The second estimate of first quarter 2012 Real Gross Domestic Product (GDP) is 1.7% – revised up from the advance estimate published one month ago of 1.5%. The market expected the second estimate 2Q2012 GDP growth at 1.6%.
GDP came in better than expected – and the significant change in this estimate is the elimination of the inventory buildup which had accounted for one-fifth of first estimate GDP. The good news is that the consumer came in stronger than first estimated which improved GDP overall.
Still, GDP overall shows a slowing economy in 2012.
This second estimate released today is based on more complete source data than were available for the “advance” estimate issued last month. (See caveats below.)
Real GDP is inflation adjusted and annualized – the economy only grew moderately per capita, and per capita GDP is roughly slightly more than half recovered from the trough of the great recession.
Real GDP per Capita
The table below compares the composition of the prior releases of GDP with the second estimate 2Q2012 GDP which shows:
- the consumer has slowed buying goods, but with services still contributed two-thirds of GDP growth;
- there is no inventory buildup;
- exports has become a significant element the USA GDP.
What the BEA says about 1Q2012 GDP:
The increase in real GDP in the second quarter primarily reflected positive contributions from personal consumption expenditures (PCE), exports, nonresidential fixed investment, private inventory investment, and residential fixed investment that were partly offset by a negative contribution from state and local government spending. Imports, which are a subtraction in the calculation of GDP, increased.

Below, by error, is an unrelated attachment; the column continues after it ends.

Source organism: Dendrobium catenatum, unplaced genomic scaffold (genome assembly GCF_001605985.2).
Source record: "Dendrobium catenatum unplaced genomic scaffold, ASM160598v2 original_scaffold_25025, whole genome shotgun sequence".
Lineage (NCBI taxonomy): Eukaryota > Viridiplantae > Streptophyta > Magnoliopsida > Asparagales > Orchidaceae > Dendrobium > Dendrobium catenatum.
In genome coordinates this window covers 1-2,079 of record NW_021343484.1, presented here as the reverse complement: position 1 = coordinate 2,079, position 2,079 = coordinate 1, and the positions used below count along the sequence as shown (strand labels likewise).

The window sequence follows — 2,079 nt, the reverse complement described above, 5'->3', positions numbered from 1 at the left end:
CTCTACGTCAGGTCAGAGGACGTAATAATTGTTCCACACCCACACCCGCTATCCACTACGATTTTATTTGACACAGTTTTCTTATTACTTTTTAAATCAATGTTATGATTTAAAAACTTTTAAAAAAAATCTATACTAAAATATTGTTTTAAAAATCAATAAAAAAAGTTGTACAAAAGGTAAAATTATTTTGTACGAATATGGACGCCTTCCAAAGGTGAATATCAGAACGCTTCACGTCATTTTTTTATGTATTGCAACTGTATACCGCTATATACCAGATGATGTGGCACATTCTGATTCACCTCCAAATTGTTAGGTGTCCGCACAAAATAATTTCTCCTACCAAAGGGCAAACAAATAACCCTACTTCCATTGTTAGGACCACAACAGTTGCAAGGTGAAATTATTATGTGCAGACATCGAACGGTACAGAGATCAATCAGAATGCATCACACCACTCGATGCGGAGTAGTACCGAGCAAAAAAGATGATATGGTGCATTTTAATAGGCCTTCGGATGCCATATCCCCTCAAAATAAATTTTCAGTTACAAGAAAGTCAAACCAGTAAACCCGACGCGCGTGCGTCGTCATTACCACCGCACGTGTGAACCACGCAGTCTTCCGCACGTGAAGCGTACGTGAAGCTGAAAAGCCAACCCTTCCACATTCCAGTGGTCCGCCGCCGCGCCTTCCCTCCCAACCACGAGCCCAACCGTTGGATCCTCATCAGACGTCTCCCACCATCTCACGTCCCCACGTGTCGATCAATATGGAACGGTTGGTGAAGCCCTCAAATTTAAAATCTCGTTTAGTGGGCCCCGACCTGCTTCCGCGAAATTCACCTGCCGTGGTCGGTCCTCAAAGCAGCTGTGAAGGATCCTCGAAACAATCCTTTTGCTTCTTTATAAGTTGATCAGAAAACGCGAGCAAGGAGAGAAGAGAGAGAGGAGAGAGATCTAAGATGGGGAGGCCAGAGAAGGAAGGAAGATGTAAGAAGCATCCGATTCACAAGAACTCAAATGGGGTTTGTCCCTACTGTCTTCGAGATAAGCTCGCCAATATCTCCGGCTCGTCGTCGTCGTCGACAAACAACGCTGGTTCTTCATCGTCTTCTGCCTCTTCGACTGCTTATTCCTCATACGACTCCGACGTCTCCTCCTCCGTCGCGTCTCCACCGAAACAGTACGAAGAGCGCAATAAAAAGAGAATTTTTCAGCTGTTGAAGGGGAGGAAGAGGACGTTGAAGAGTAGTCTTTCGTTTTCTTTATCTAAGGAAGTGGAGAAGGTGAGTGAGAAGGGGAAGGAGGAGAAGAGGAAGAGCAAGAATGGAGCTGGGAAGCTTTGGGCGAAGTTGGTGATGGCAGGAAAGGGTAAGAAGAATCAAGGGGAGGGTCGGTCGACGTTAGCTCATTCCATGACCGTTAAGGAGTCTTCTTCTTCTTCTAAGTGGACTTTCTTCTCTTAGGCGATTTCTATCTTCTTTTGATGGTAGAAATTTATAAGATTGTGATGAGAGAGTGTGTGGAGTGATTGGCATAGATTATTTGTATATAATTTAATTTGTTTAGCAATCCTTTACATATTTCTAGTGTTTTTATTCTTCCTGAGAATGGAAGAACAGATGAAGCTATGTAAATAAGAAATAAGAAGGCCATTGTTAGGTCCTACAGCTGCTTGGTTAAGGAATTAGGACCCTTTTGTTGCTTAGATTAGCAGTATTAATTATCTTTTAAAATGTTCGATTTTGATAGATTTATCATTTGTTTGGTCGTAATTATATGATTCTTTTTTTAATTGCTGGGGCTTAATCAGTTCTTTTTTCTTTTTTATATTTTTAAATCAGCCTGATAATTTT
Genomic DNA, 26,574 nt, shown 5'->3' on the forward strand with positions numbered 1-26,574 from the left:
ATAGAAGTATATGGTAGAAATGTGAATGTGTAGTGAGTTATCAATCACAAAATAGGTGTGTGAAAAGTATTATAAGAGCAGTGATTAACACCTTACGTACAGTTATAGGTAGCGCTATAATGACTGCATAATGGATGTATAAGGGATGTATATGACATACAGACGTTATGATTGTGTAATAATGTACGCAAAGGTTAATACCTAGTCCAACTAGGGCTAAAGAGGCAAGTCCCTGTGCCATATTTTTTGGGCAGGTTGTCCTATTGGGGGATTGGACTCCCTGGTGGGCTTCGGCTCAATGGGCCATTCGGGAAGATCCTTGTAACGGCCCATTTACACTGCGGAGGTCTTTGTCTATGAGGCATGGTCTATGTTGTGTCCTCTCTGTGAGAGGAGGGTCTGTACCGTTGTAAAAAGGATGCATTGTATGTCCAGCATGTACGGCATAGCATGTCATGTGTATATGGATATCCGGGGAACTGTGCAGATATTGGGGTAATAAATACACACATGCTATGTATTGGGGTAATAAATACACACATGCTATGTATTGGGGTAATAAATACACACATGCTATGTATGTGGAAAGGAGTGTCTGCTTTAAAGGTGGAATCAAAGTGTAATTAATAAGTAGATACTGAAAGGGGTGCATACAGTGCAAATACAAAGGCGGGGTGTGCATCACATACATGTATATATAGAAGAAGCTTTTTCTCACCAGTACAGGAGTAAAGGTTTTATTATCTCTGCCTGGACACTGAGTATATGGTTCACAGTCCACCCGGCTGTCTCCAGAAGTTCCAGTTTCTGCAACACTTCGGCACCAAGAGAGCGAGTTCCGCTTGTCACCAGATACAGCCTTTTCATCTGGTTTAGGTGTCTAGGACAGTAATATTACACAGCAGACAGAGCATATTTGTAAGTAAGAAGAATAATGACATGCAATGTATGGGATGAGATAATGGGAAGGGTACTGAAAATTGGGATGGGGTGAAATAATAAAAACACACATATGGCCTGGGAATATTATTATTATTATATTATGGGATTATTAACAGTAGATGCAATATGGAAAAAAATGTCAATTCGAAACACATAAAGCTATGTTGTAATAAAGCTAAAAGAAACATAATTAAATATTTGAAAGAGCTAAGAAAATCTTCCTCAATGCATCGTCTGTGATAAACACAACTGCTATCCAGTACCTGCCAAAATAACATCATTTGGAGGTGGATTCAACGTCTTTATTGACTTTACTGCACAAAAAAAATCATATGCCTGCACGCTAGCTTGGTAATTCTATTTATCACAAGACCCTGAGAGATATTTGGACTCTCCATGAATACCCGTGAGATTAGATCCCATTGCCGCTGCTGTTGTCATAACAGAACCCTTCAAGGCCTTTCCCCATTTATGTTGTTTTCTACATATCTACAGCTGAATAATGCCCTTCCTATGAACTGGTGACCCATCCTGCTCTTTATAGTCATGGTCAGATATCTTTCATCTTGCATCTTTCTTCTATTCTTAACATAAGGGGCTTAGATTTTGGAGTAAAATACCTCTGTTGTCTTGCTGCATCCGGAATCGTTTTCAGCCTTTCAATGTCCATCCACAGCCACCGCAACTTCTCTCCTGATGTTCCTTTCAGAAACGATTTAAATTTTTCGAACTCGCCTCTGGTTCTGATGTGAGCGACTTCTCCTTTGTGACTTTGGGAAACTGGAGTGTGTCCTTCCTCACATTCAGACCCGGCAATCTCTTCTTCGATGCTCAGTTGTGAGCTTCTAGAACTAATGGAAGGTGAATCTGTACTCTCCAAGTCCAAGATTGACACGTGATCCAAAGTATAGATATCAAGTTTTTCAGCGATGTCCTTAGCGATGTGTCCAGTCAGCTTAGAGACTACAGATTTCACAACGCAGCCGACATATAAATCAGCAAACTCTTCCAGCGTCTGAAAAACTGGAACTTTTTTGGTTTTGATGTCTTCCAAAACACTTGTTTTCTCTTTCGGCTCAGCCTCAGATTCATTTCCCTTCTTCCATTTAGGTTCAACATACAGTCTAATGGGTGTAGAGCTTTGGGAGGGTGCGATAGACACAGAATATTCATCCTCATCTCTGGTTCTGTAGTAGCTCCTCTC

The deceleration in real GDP in the second quarter primarily reflected a deceleration in PCE, an acceleration in imports, and decelerations in residential fixed investment and in nonresidential fixed investment that were partly offset by an upturn in private inventory investment, a smaller decrease in federal government spending, and an acceleration in exports.
Inflation continues to moderate as the “deflator” which adjusts the current value GDP to a “real” comparable value continues to moderate. The following compares the GDP deflator to the Consumer Price Index:
What the BLS says about the revision from the advance to the second estimate:
The “second” estimate of the first-quarter percent change in GDP is 0.2 percentage point, or $6.5 billion, more than the advance estimate issued last month, primarily reflecting a downward revision to imports and upward revisions to personal consumption expenditures, to exports, and to state and local government spending that were partly offset by downward revisions to private inventory investment and to nonresidential fixed investment.
In the same release, corporate profits data was released showing a contraction in 1Q2012:
Profits from current production (corporate profits with inventory valuation and capital consumption adjustments) increased $10.4 billion in the second quarter, in contrast to a decrease of $53.0 billion in the first quarter. Current-production cash flow (net cash flow with inventory valuation adjustment) — the internal funds available to corporations for investment — decreased $11.3 billion in the second quarter, compared with a decrease of $169.8 billion in the first.
Taxes on corporate income decreased $5.4 billion in the second quarter, in contrast to an increase of $83.2 billion in the first. Profits after tax with inventory valuation and capital consumption adjustments increased $15.6 billion in the second quarter, in contrast to a decrease of $136.2 billion in the first. Dividends increased $20.9 billion compared with an increase of $9.2 billion; currentproduction undistributed profits decreased $5.2 billion, compared with a decrease of $145.5 billion.